The more introverted among us get emotionally drained by parties and social interactions.

For the introverts, the draining effect is much less pronounced if the party is among a tight-knit group where being conscious of social norms is not needed.

After a large gathering of people I am not emotionally close to, I need a couple hours alone, without human contact just to decompress.


Based on your description I'm an introvert, but I still need WFH in my life for the social stuff and structure. I guess it's a continuum. I'd go crazy without at least 2 days a week in office.

Just because someone is introverted doesn't mean they "hate interacting with coworkers face-to-face", though.

Majority I would say is anecdotal. People have other lives and priorities. I would rather see my family 40 hours and work.

> Maybe you're an exception, and it would be great if you are. But I've had deep and meaningful relationships with people, fully remotely and text-based, since I used IRC as a teenager. I think in 2021 it's fair to raise the bar and expect managers/leaders to learn basic online communication to the level that teenagers were doing like 10-20 years ago, rather than shackle everyone to the office and commutes because leaders can't learn how to use slack/zoom

With all due respect, I‘ve been chatting on IRC since the birth of Undernet, but some people I thought I had meaningful connections with I should have better not have met IRL. These days I prefer to make my connections in meatspace.

I introduced Slack to our company and am fully able to use Zoom, but there‘s a difference between four Zoom calls a week and four a day (yes, you do need to manage up and to the sides as well).

You might hate your manager, but so far companies don‘t work without leadership and coordination either.

I hope we can find something better going forward together.


I don't feel the WFH pros/cons align perfectly with engineer/managers either. I know many managers who are very comfortable with managing a geo-distributed remote team. Mine in particular is quite good at it.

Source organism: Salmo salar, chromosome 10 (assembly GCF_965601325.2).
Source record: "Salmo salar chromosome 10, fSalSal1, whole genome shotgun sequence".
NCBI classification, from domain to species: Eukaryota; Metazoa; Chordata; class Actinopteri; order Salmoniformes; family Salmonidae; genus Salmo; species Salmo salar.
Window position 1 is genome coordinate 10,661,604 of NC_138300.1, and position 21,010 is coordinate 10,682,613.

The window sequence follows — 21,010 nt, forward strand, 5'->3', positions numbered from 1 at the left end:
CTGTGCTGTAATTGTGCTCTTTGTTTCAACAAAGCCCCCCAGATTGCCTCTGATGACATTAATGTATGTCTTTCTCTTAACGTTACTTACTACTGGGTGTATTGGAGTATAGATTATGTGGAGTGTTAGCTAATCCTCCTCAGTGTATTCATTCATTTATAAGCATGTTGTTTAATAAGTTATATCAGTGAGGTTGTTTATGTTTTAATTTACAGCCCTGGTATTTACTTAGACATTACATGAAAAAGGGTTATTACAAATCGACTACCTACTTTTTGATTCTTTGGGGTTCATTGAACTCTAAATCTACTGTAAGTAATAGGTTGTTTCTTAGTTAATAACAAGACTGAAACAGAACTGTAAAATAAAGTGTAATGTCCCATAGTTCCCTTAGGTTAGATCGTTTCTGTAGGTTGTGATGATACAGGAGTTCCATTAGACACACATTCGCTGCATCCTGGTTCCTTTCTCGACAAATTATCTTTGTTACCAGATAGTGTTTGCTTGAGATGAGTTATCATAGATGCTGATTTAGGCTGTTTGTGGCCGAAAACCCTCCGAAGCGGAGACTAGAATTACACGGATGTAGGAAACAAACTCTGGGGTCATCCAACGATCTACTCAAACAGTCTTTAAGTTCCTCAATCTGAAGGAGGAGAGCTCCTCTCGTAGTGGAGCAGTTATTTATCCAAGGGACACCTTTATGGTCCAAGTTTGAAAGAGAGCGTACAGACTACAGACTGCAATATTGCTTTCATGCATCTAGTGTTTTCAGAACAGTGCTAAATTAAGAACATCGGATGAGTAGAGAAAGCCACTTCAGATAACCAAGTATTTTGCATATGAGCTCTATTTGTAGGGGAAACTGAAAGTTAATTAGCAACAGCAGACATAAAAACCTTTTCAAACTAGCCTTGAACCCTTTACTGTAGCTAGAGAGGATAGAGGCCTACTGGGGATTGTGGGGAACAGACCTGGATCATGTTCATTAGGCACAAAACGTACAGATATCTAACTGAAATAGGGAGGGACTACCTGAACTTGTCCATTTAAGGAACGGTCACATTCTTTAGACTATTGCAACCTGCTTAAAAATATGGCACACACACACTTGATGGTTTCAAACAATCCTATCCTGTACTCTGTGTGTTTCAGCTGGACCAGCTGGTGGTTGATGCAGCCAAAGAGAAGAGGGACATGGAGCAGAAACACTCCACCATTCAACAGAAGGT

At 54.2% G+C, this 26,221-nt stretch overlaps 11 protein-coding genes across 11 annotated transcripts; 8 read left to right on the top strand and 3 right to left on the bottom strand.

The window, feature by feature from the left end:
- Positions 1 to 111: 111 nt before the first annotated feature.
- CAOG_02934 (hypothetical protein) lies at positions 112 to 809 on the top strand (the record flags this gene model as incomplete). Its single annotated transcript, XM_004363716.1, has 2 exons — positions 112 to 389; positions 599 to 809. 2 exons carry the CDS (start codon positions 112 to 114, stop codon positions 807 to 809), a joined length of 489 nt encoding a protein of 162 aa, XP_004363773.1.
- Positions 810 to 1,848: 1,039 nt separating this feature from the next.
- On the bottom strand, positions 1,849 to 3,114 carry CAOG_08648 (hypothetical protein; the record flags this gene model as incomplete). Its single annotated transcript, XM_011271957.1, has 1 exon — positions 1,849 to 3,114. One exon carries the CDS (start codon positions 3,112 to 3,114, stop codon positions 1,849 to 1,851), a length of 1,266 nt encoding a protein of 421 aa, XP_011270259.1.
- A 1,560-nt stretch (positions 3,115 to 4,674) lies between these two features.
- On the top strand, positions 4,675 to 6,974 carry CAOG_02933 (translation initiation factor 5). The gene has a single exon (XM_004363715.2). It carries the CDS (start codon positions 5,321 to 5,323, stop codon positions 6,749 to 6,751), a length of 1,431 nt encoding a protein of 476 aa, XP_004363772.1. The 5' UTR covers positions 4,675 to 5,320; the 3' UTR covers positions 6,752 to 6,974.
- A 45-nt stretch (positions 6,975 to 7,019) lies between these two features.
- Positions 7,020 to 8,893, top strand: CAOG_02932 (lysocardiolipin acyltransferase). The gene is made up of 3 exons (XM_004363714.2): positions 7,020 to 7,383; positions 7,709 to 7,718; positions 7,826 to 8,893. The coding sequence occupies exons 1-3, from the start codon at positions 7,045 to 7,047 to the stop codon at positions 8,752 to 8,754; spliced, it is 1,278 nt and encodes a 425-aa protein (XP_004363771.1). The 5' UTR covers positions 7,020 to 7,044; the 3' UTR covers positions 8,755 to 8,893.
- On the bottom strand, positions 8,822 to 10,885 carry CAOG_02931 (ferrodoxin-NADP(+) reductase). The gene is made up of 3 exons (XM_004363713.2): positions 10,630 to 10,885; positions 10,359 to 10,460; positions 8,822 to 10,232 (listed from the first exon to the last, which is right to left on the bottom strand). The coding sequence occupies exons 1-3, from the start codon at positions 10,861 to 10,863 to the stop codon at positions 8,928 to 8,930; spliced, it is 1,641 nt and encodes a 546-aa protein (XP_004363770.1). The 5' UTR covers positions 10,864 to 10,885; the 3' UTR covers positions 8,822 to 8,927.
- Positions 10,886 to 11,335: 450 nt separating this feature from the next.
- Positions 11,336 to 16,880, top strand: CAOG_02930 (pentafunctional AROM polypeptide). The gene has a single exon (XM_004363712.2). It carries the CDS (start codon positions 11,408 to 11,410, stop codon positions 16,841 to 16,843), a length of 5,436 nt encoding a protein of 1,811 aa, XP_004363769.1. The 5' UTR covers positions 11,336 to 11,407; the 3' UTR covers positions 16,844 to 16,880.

I sometimes wonder if software developers who share these sentiments are often disappointed by the way things work in the industry because they expected to be coding/interacting with machines and toys the whole working time but in reality there is a lot more to building software that solves business problems than just coding.

I can only speak from personal experience, but yes, it was pretty crushing. I knew interacting with people would be required, but I did not foresee the full on panic attacks in the bathroom, trying to calm down so I wouldn't just run out the front door and never come back.

Ditto. I haven't had the same intensity, but I always take office lunch in isolation somewhere, take a lot of bathroom breaks where I'm just sitting on the toilet, etc, just to get some solitude. It's a real drag having to interact with people

> But I've had deep and meaningful relationships with people, fully remotely and text-based, since I used IRC as a teenager.

Me too, but I think perhaps that you and I are several standard deviations above the median in terms of reading comprehension and ability to write clearly.

Not everyone is capable of this, as I learned when I tried to run a whole-ass engineering org like I previously ran more informal teams on irc.

Most people are bad at reading comprehension. It's why they tell people to repeat and rephrase their points when communicating, to give their readers a second chance at getting it.


Perhaps, but how is this different from any other soft-skill? A manager with poor reading comprehension who can't do their job unless they require every single person they manage to be physically available seems to be just as ill-suited for their job as an engineer who is incapable of working on a team, or data scientist unable to present their results in a comprehensible way to stake-holders.

Seems to me that remote-work has been a bit of a reckoning for managers, in the sense that our societal work environments have been tailored in a way that unnecessarily hampers employee well-being and productivity, all to cover up the fact that many managers are lacking in some soft-skills that are critical to actual management.